Hans Knol ten Bensel: “Will you also engineer the cars as such that the existing battery can be replaced with these higher density batteries without the need for replacing the car?”
Robert Irlinger: “If there is an upgade in battery technology, you will see it in our cars. You see it already in the i3.”
Lithium Ion battery cell being inserted into its cell casing…
Peter Heinrich: “The battery is integrated in the car, so it is rather costly to replace the battery with a higher density one, to retrofit the car involves several thousand euros, and it is a lengthy operation.”
Robert Irlinger: “In the future you will see cars with sufficient range, in around 2021. We just announced that we have cars with a range of 500 kilometers in real customer driving with lithium ion batteries, with the newest modular system, compared to the range of up to 200 kilometers which we have today. From then on I see no immediate reason for customers to upgrade the batteries in their cars. For the second hand market value, we will see that the infrastructure will improve year by year, so we are also positive there. We don’t need solid state battery technology to achieve this 500 km practical range, but it will certainly help us, to make the batteries smaller, lighter and less costly.”
Hans Knol ten Bensel: “When the overall car market will consist for 30 pct of electric cars, their connection to the net will also allow them to store energy and give it back to the grid when it needs it. Do you see this as a realistic proposition?”
Robert Irlinger: “We believe that in 2025, we will reach a share of 20 to 25 pct, and we talk here about electrified vehicles, including (plug in) hybrids as well. Worldwide, the development will be at very different speeds, actually just look at Norway, where you have a very strong political push into electromobility, but there are other countries where the development is much slower. From then on, with a share in the fleet of 20 to 25 pct, electromobility will be at the core.”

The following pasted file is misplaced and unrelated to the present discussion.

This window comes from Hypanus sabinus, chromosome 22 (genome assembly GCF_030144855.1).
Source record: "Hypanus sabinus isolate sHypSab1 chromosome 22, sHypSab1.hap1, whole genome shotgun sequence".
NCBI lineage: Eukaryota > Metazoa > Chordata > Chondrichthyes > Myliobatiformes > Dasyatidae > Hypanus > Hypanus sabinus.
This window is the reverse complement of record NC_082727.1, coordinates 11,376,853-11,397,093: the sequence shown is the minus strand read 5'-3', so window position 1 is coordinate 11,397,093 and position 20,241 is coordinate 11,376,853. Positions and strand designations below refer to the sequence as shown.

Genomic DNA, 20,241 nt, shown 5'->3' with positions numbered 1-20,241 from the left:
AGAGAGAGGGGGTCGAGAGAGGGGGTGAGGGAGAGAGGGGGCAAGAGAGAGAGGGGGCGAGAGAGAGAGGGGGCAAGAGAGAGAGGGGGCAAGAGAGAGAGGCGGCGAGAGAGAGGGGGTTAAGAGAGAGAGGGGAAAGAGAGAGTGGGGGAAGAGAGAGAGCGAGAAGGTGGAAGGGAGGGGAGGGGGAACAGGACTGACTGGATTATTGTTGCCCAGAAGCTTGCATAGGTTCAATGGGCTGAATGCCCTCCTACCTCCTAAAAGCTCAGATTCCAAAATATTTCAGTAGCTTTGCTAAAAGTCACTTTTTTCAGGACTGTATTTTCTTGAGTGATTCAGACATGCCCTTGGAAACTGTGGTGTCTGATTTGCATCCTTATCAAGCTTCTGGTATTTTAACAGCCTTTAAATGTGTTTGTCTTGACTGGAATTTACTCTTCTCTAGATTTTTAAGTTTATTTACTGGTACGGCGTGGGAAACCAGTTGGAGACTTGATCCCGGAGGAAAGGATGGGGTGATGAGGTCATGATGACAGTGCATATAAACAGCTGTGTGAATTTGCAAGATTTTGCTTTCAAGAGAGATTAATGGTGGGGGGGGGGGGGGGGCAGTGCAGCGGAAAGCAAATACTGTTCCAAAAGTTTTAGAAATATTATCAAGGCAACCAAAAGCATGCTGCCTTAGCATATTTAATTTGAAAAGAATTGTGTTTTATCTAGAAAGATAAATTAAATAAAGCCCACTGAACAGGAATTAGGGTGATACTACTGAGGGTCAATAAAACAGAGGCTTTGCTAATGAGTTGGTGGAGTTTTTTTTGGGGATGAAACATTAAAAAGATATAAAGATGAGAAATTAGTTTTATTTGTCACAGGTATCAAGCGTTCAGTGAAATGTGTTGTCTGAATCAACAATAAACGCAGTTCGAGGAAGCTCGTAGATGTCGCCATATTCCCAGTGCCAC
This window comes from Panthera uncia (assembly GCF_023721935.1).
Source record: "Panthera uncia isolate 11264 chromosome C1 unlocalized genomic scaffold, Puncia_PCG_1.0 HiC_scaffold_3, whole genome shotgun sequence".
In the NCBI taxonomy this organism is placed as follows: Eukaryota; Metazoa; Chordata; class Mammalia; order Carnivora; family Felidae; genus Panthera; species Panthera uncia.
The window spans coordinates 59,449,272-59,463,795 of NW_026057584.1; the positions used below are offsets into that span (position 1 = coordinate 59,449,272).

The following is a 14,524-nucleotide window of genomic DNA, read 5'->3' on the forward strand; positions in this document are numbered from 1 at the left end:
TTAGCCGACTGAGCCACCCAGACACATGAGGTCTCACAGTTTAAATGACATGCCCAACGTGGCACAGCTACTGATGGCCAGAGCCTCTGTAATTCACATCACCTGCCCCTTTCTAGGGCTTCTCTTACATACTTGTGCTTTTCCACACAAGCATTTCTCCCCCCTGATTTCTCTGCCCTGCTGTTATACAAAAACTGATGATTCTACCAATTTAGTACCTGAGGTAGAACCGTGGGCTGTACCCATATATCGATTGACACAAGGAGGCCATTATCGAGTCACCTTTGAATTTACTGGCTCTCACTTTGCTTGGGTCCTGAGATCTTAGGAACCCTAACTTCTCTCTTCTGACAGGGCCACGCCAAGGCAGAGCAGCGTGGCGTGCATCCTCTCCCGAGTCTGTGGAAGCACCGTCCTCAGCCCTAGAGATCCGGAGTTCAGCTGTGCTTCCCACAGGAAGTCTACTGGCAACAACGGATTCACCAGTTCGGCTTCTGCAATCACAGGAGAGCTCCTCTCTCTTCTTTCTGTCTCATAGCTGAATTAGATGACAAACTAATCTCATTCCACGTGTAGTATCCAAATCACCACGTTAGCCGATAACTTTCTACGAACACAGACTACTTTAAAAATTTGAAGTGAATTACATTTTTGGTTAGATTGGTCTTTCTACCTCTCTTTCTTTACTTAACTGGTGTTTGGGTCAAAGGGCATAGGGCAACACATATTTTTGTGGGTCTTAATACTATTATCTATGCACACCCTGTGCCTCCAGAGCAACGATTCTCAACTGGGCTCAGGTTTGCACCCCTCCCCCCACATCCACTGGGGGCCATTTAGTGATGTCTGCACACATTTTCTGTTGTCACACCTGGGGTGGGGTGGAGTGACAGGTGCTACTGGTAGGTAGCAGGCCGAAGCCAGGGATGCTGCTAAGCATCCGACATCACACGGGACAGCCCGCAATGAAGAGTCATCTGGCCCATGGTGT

Hans Knol ten Bensel: “Do you see then this possibility that cars can be hooked up to the net?”
Robert Irlinger: “Definitely. We are already working on solutions like that, intelligent grids. We recently visited the US, we have a pilot project working with 1,000 i3 customers, they really get paid by the grid company for their cars because they are interested in putting these cars off the grid if they see a peak in consumption, it is not yet a smart grid, but they are working on it, as we as BMW do our best to develop the best cars and batteries and offer our customers charging methods and solutions.
Over 70.000 charging points are installed in Europe, and over 100.000 charging points worldwide. Recently an infrastructure project is started to build up charging points along highways. Powerful charging points, with up to 300 kW of charging power.”
Peter Henrich: (photo here above) “Partners will respond in building infrastructure when the business gets visible, it is a chicken and the egg situation.”
Robert Irlinger: “We work together with our competitors here like Audi and Mercedes, because we think it is not wise to stand alone as a car manufacturer in building up its infrastructure. When electric mobility comes of age, there has to be an infrastructure suitable for all.”
Robert Irlinger: “With the i3, we have a large proportion – 70 pct – of non BMW customers, because of the new technology and because the car is really different as well. Within this 70 pct, we have no typical BMW i customers, it is a very wide range. With i8 this is slightly different, it is a more homogenous group, it is a high performance sports car, where the car has also a more specific use as third or fourth car of the household.”
Peter Henrich: “The life cycle of the i3 is rather untypical, the sales are growing every year. But there, it is the mindset which is growing, in Belgium last year, we sold 18 pct more I3’s than the year before.”
Robert Irlinger: “From October on we were sold out with the i3, we could not build more cars, and it will be a similar situation this year. The best years of the i3 are still to come. The i3s will be a success, I am daily driving it now.”
Hans Knol ten Bensel: “You are following the development in China, where a snap political decision might impose the use of electric cars? The quantum leap towards massive use of e-cars might come from there.”
Robert Irlinger: “Indeed, we look very closely at developments, maybe China will be very fast in this point. From 2020 on, we will be able to electrify our complete car range, that is also important to note. It is not decided that this will happen, but from the viewpoint of the architecture of our cars, it is technically possible, and we will be fully flexible. The core of our brand will be electrified, as we showed with BMW i dynamics.”